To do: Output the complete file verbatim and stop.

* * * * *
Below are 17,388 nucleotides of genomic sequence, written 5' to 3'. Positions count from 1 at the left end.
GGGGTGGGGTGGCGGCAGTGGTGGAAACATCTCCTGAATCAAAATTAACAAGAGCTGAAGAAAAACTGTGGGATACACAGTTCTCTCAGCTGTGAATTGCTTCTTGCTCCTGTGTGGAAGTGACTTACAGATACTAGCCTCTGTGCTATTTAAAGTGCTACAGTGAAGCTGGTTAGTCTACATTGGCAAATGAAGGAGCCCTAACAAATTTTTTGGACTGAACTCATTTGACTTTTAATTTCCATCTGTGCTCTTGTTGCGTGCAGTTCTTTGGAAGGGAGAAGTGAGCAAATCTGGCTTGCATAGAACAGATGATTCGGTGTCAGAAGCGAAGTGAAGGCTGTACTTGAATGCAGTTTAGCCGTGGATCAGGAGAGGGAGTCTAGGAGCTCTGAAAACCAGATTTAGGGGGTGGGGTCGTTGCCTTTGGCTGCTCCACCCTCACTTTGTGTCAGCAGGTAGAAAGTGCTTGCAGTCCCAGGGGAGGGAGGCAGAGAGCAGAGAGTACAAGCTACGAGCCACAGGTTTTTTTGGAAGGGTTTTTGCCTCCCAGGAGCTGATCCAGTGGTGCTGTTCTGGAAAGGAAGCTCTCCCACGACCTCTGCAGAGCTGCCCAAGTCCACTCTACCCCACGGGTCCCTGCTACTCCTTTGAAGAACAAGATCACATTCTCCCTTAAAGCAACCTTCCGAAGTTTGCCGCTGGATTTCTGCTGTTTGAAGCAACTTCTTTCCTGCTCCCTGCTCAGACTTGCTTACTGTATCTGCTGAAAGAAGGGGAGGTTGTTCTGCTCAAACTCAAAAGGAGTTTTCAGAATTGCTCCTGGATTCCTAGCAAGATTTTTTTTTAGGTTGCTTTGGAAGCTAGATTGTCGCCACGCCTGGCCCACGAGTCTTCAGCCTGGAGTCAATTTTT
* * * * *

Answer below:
Below are 17,388 nucleotides of genomic sequence, written 5' to 3'. Positions count from 1 at the left end.
GGGGTGGGGTGGCGGCAGTGGTGGAAACATCTCCTGAATCAAAATTAACAAGAGCTGAAGAAAAACTGTGGGATACACAGTTCTCTCAGCTGTGAATTGCTTCTTGCTCCTGTGTGGAAGTGACTTACAGATACTAGCCTCTGTGCTATTTAAAGTGCTACAGTGAAGCTGGTTAGTCTACATTGGCAAATGAAGGAGCCCTAACAAATTTTTTGGACTGAACTCATTTGACTTTTAATTTCCATCTGTGCTCTTGTTGCGTGCAGTTCTTTGGAAGGGAGAAGTGAGCAAATCTGGCTTGCATAGAACAGATGATTCGGTGTCAGAAGCGAAGTGAAGGCTGTACTTGAATGCAGTTTAGCCGTGGATCAGGAGAGGGAGTCTAGGAGCTCTGAAAACCAGATTTAGGGGGTGGGGTCGTTGCCTTTGGCTGCTCCACCCTCACTTTGTGTCAGCAGGTAGAAAGTGCTTGCAGTCCCAGGGGAGGGAGGCAGAGAGCAGAGAGTACAAGCTACGAGCCACAGGTTTTTTTGGAAGGGTTTTTGCCTCCCAGGAGCTGATCCAGTGGTGCTGTTCTGGAAAGGAAGCTCTCCCACGACCTCTGCAGAGCTGCCCAAGTCCACTCTACCCCACGGGTCCCTGCTACTCCTTTGAAGAACAAGATCACATTCTCCCTTAAAGCAACCTTCCGAAGTTTGCCGCTGGATTTCTGCTGTTTGAAGCAACTTCTTTCCTGCTCCCTGCTCAGACTTGCTTACTGTATCTGCTGAAAGAAGGGGAGGTTGTTCTGCTCAAACTCAAAAGGAGTTTTCAGAATTGCTCCTGGATTCCTAGCAAGATTTTTTTTTAGGTTGCTTTGGAAGCTAGATTGTCGCCACGCCTGGCCCACGAGTCTTCAGCCTGGAGTCAATTTTT